So – other considerations. Life cycle—ensure that the alternative fuel is a good fit, right? Remember that there are other tools and resources available that might help offset some of the initial impacts of converting to a battery electric bus. Don't forget to keep in mind end-of-life impacts, as well, whenever adopting new technology. In the specific case of battery electric bus, this will include recycling or reuse of the lithium-ion battery to support the U.S. supply chain and avoid other environmental impacts. And remember that there's gonna be lots of lessons learned and new data coming out, too. So we've already seen some available case studies that are popping up, and lessons learned, and kinda industry partners. And peer-to-peer learning's always good, so we encourage you to reach out and, again, take advantage of opportunities for new, innovative solutions, too, as the technology continues to evolve. So thank you for listening. That concludes Module 3 of Part 3 of Flipping the Switch series, incentives, battery life, and other considerations. And with that, it concludes all the modules of Part 3 of the series.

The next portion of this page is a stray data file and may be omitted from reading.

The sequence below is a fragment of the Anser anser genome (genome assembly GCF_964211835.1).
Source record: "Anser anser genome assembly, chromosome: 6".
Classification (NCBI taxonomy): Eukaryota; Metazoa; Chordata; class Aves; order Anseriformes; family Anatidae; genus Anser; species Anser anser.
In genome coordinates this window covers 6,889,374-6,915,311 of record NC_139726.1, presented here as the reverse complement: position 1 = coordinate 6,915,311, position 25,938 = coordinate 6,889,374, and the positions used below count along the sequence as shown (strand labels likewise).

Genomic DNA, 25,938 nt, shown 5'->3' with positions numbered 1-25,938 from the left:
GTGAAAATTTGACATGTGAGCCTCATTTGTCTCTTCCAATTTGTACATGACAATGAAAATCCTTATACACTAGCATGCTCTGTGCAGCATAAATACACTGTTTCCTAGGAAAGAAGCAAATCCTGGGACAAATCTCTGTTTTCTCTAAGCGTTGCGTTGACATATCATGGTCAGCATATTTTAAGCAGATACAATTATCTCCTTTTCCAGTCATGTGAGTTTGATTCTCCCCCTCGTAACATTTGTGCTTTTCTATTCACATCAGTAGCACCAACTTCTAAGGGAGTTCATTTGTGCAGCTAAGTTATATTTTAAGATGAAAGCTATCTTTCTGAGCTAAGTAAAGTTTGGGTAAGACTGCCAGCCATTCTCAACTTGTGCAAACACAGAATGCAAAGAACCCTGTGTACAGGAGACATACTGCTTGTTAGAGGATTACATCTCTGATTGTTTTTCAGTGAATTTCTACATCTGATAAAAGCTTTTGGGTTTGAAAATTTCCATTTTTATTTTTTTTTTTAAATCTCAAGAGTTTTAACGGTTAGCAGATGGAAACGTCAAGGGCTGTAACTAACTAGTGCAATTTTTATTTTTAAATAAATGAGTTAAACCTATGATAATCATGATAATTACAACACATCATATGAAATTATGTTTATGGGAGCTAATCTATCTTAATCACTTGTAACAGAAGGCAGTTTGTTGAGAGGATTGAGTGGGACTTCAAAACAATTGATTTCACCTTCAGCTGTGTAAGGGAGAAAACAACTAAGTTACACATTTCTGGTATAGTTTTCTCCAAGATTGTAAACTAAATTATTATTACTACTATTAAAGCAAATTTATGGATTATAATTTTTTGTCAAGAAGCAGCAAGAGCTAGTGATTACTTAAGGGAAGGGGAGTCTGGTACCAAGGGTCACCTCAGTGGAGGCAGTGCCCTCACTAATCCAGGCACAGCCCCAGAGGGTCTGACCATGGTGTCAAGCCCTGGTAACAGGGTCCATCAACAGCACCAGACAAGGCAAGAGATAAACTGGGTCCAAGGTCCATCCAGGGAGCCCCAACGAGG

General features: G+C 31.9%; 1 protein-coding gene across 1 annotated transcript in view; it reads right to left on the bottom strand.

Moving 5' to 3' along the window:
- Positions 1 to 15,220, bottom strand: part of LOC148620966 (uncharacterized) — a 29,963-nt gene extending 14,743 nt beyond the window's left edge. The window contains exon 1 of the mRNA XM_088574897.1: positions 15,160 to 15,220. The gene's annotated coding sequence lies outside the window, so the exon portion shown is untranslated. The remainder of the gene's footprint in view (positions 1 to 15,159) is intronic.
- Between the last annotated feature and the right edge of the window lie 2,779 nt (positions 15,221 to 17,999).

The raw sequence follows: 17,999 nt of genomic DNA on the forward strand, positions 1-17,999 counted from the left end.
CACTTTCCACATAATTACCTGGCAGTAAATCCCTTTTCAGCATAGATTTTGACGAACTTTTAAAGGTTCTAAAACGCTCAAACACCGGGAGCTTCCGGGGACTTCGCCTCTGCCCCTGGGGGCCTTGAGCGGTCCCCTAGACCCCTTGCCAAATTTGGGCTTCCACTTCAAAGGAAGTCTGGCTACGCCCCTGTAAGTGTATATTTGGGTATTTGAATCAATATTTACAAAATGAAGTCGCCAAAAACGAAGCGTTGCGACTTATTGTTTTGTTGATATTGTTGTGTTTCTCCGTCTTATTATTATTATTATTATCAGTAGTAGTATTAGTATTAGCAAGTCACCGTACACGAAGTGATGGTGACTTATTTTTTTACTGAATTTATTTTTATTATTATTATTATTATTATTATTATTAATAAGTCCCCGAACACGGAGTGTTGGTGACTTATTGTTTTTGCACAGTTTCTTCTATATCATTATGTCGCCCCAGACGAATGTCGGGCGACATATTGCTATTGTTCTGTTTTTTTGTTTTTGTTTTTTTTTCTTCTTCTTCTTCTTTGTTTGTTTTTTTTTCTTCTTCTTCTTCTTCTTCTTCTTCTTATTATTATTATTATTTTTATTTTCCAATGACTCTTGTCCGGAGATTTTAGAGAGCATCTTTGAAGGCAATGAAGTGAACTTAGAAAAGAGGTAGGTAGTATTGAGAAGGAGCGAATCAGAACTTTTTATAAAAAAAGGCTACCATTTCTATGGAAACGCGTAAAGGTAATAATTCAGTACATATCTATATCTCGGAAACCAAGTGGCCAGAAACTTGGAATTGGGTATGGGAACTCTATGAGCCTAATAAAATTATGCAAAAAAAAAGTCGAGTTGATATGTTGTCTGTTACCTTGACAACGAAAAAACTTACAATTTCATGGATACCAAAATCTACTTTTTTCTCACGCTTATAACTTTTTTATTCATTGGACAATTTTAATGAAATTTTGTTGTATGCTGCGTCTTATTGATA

All right. Now that you've completed Part 3 of Flipping the Switch series, "Vehicle Requirements," you'll wanna see what's coming next. In the following parts, we'll discuss charging infrastructure; vehicle in-use performance; training, which we'll cover both for drivers and technicians; and finally, cost factors.
And as a reminder, you can find all of the content for the Flipping the Switch on Electric School Buses series, including each part of the series and associated modules, as well as handouts with a summary of information and links to all the resources mentioned today, on the Alternative Fuels Data Center's Electric School Bus page.